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sickkidIt’s that time of year, when lots of kids are feeling sick. What do you do when it’s a virus? Although viruses generally run their course in under a week, those days and nights with a sick child can be miserable.

So, what can you do to make them feel better as their bodies fight infection?

•    The doctors at Eugene Pediatric Associates often recommend ibuprofen (Motrin or Advil) for pain, swelling and fever if your child is 6 months of age or older. Check our website for dosing of ibuprofen.
•    Acetaminophen (Tylenol) also works for fever and can be used in babies older than 1 month. Check our website for dosing of acetaminophen.
•    Cough medicines don’t work and are often dangerous for kids. Please don’t use them!
•    Vicks Vaporub, when you rub them on the chest before bedtime, has been scientifically shown to alleviate coughing.
•    Honey in warm water can also ease coughs, but do not give to children under 1 year of age.
•    Saline nose drops or sprays can break up mucus in the nose. Don’t suction it out, just lay your child on his back and drop it into each nostril, and let him sniff and swallow to clear his nose.
•    Provide plenty of fluids! Keeping your child hydrated will help her mobilize the congestion and maintain her energy while fighting fevers and other symptoms.

Remember, if your child appears sicker than what’s seems normal, or if he starts to get better then gets suddenly worse, or if you have other concerns, we are here to help you every step of the way. Contact us.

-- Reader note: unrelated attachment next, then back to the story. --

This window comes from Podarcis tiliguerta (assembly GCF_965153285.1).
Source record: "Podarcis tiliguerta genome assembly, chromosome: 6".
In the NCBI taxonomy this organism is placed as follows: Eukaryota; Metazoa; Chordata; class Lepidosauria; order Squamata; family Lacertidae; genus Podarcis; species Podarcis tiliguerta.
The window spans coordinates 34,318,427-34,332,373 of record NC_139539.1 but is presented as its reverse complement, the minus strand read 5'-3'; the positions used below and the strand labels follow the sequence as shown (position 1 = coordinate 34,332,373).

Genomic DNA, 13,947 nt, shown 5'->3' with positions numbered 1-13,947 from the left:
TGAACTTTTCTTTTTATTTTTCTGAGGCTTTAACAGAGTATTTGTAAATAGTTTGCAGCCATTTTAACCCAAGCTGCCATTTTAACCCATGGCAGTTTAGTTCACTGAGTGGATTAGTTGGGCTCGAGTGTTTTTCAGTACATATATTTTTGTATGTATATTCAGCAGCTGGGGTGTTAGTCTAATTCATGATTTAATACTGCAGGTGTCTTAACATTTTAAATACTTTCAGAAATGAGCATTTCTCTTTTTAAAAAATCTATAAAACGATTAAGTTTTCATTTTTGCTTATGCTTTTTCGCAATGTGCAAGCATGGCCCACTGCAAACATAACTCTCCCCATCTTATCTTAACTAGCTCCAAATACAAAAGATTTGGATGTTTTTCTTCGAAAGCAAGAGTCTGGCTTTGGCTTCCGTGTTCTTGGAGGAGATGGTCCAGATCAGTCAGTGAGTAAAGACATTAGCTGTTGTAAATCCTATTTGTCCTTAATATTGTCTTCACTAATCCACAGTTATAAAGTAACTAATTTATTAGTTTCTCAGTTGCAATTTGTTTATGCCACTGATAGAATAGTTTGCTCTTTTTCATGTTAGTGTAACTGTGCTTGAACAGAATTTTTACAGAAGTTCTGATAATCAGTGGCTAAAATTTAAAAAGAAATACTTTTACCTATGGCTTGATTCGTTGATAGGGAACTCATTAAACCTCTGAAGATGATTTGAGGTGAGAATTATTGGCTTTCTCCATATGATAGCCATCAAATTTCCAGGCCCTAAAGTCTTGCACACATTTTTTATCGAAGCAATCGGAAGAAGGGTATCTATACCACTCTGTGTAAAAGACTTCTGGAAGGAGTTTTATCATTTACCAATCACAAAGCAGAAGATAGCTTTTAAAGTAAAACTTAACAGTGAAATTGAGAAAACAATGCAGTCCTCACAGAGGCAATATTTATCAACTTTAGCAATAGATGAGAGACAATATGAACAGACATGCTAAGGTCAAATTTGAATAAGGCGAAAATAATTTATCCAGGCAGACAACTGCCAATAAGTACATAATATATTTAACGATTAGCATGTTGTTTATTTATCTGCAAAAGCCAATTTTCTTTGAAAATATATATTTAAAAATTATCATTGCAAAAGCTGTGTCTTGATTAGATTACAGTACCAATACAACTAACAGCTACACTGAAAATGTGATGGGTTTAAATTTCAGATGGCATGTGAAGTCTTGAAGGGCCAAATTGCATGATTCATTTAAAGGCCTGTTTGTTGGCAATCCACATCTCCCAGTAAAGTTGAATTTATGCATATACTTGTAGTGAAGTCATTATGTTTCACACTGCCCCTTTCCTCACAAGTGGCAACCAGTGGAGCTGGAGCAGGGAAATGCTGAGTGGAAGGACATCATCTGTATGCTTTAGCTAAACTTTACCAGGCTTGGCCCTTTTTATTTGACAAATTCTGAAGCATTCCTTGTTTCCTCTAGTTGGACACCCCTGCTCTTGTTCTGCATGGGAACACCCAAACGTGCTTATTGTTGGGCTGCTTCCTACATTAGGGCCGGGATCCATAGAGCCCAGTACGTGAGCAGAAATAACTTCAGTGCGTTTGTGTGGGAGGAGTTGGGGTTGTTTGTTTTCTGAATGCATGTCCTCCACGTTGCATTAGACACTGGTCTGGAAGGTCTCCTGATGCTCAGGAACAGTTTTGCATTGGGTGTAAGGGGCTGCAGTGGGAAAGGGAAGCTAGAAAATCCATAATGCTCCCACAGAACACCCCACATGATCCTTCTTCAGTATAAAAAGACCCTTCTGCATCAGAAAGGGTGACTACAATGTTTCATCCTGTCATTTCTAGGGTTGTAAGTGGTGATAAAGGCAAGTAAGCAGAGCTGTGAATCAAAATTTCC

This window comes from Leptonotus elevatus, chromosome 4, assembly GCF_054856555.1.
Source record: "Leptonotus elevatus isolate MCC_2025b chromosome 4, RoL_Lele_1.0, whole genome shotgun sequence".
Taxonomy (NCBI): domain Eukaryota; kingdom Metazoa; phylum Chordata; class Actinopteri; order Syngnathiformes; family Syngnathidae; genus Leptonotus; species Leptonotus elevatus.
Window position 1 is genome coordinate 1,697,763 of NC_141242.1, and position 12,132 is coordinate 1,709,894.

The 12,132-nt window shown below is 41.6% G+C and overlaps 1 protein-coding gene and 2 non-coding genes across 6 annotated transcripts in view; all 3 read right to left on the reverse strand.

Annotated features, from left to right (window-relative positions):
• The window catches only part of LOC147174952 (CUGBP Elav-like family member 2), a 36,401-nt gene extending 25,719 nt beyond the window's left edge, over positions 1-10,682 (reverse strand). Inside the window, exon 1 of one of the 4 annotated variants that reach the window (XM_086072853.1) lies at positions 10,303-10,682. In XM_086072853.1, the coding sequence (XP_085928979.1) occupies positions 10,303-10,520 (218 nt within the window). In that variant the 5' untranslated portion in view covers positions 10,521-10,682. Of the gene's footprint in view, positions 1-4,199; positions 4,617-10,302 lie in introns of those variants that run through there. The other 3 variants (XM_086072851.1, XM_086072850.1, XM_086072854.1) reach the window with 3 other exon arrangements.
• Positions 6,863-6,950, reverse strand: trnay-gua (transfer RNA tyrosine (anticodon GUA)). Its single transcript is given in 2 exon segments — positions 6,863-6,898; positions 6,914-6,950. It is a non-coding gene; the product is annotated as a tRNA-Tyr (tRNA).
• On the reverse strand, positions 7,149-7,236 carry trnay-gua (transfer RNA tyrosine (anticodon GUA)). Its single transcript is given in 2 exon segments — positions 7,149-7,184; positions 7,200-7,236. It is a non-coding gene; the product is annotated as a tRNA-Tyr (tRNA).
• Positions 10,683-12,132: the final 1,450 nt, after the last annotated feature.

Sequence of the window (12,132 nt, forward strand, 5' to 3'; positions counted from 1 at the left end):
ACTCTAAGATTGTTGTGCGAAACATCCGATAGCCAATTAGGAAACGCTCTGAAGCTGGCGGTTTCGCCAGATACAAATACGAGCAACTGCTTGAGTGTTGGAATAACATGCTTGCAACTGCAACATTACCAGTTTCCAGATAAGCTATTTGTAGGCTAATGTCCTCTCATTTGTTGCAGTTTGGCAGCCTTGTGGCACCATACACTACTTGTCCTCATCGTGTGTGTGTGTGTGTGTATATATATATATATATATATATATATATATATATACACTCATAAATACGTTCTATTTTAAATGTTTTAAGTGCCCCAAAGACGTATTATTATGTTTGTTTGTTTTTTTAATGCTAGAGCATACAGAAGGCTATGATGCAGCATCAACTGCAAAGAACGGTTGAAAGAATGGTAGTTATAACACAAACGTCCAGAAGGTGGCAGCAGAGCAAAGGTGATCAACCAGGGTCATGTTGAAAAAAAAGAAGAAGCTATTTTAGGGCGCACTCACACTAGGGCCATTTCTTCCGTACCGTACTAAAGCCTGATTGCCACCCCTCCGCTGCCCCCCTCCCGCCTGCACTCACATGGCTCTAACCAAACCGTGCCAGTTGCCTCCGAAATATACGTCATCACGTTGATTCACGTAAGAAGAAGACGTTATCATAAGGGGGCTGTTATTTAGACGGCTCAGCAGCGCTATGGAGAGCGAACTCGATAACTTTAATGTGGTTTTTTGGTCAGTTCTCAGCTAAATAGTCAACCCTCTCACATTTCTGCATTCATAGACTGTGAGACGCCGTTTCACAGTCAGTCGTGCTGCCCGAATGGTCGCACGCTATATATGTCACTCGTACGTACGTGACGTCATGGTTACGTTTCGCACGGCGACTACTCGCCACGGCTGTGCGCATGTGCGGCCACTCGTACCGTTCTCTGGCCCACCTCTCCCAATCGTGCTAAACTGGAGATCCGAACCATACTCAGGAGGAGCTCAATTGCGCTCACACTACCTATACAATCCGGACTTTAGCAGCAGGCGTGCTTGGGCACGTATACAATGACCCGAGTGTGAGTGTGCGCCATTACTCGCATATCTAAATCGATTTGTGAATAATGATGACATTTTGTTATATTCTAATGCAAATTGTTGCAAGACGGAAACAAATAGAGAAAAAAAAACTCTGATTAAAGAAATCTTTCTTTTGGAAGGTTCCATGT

Posted by on in News

Acetaminophen (sold as Tylenol, Pediacare and a variety of other brand names) is currently under investigation for a potential link with asthma. Several pediatric studies have shown that children who used acetaminophen were twice as likely to have a diagnosis of asthma or suffer from chronic or recurrent wheezing.

Epidemiologists have been hesitant to conclude that acetaminophen causes asthma because of the possibility of confounding factors. For example, children who are asthmatic may become sick more easily, and then receive acetaminophen. Also, children who are frequently sick can develop viral-induced asthma, and those children are often given Tylenol. So, does acetaminophen really cause asthma, or is acetaminophen use just a marker for kids who have asthma?

While further studies are done to determine the nature of the link between acetaminophen and childhood asthma, some pediatric pulmonologists (and Dr. B) are recommending that ibuprofen (known by brand names Advil and Motrin) be the preferred medication for fever or pain in children who have wheezed or have a diagnosis of asthma in a parent or sibling. Note that ibuprofen is currently FDA approved for use in children 6 months of age or older. In young babies or in children who have no personal or family history of asthma/wheezing, acetaminophen is an excellent first choice for fever or pain.